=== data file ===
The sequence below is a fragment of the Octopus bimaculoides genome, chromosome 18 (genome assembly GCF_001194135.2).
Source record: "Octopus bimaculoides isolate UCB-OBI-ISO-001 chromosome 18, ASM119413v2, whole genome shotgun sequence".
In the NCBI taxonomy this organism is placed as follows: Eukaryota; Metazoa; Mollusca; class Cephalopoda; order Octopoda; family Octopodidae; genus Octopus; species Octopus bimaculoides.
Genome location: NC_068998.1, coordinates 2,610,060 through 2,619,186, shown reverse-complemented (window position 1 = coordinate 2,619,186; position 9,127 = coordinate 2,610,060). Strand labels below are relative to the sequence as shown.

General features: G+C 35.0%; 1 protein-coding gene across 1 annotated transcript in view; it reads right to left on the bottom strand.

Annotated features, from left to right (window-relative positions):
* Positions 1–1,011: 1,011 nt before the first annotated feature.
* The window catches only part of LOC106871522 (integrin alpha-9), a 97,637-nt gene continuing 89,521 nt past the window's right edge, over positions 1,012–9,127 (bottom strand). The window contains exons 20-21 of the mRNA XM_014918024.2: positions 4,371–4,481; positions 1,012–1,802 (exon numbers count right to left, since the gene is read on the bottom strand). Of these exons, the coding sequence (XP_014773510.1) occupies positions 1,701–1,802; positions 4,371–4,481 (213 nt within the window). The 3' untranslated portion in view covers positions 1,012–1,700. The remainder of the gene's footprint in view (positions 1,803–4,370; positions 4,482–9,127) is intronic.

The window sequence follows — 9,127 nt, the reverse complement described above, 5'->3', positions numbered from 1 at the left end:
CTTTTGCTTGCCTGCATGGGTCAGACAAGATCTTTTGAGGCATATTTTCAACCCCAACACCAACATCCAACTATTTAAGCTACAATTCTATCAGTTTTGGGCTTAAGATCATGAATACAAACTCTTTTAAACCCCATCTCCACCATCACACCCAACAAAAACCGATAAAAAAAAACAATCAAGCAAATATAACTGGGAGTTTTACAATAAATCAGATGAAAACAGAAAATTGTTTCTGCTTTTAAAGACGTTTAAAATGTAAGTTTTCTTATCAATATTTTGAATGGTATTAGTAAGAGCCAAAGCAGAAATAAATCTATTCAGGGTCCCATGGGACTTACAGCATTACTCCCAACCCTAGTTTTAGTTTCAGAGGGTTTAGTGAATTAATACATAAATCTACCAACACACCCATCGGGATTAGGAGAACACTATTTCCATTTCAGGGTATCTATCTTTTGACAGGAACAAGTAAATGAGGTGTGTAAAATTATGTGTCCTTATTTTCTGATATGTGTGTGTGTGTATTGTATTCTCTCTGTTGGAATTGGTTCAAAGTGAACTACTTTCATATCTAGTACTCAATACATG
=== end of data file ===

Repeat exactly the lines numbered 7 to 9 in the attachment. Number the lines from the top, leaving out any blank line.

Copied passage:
* Positions 1–1,011: 1,011 nt before the first annotated feature.
* The window catches only part of LOC106871522 (integrin alpha-9), a 97,637-nt gene continuing 89,521 nt past the window's right edge, over positions 1,012–9,127 (bottom strand). The window contains exons 20-21 of the mRNA XM_014918024.2: positions 4,371–4,481; positions 1,012–1,802 (exon numbers count right to left, since the gene is read on the bottom strand). Of these exons, the coding sequence (XP_014773510.1) occupies positions 1,701–1,802; positions 4,371–4,481 (213 nt within the window). The 3' untranslated portion in view covers positions 1,012–1,700. The remainder of the gene's footprint in view (positions 1,803–4,370; positions 4,482–9,127) is intronic.

The window sequence follows — 9,127 nt, the reverse complement described above, 5'->3', positions numbered from 1 at the left end: